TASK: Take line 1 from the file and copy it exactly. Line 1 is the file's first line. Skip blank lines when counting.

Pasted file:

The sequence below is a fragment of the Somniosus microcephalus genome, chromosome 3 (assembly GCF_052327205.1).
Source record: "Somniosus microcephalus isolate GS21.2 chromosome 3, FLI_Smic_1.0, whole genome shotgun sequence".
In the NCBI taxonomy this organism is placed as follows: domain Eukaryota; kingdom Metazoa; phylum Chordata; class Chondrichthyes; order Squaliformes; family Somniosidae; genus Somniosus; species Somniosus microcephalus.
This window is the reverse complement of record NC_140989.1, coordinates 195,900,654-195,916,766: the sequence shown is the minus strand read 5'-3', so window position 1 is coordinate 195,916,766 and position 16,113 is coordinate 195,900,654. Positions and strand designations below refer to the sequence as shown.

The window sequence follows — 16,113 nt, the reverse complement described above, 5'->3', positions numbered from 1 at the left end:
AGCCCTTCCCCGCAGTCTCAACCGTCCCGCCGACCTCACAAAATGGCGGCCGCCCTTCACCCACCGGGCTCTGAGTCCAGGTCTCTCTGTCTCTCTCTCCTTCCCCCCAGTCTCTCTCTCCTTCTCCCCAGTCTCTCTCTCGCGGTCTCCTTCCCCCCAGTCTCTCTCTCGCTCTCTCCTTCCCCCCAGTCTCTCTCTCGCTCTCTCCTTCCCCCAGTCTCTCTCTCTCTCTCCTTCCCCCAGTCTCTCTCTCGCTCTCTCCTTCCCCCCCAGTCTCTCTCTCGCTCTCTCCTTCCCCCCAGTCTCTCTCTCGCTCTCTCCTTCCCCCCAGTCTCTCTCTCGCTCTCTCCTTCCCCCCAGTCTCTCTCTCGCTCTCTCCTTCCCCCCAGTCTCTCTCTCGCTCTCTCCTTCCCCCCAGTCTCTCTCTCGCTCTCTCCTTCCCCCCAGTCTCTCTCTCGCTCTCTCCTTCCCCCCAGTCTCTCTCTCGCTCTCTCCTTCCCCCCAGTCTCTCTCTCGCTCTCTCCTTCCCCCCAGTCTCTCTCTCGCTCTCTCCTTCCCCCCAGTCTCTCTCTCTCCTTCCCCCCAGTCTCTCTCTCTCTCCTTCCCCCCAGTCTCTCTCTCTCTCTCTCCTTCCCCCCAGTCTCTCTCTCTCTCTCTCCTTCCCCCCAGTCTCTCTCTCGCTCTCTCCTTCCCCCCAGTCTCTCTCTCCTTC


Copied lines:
The sequence below is a fragment of the Somniosus microcephalus genome, chromosome 3 (assembly GCF_052327205.1).